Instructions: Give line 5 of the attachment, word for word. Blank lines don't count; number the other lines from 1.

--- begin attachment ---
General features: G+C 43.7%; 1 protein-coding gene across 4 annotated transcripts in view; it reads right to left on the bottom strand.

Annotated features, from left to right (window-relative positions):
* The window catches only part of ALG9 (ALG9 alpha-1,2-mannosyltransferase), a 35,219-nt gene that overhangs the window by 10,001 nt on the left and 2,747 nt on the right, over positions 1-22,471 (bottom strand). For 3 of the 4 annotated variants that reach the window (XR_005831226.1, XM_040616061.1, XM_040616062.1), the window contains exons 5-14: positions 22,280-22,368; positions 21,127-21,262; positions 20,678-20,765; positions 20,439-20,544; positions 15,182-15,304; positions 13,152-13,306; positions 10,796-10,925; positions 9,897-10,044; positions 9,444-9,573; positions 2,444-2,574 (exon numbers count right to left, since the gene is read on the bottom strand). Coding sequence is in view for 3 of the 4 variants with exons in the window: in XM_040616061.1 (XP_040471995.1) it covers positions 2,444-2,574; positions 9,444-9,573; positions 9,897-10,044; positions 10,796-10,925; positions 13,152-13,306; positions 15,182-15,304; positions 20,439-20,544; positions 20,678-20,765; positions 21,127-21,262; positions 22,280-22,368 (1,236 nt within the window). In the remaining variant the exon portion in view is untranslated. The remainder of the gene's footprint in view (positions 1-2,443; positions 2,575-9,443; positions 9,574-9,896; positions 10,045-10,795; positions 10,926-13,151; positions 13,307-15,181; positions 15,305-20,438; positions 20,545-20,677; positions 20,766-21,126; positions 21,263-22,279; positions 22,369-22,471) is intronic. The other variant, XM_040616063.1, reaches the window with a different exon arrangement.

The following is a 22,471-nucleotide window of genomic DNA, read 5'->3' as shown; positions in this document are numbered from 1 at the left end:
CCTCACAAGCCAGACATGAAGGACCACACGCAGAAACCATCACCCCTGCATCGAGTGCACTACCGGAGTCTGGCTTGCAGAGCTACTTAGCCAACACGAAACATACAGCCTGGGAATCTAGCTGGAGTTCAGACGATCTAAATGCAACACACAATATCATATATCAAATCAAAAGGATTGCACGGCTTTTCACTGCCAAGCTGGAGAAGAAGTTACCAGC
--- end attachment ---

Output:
CCTCACAAGCCAGACATGAAGGACCACACGCAGAAACCATCACCCCTGCATCGAGTGCACTACCGGAGTCTGGCTTGCAGAGCTACTTAGCCAACACGAAACATACAGCCTGGGAATCTAGCTGGAGTTCAGACGATCTAAATGCAACACACAATATCATATATCAAATCAAAAGGATTGCACGGCTTTTCACTGCCAAGCTGGAGAAGAAGTTACCAGC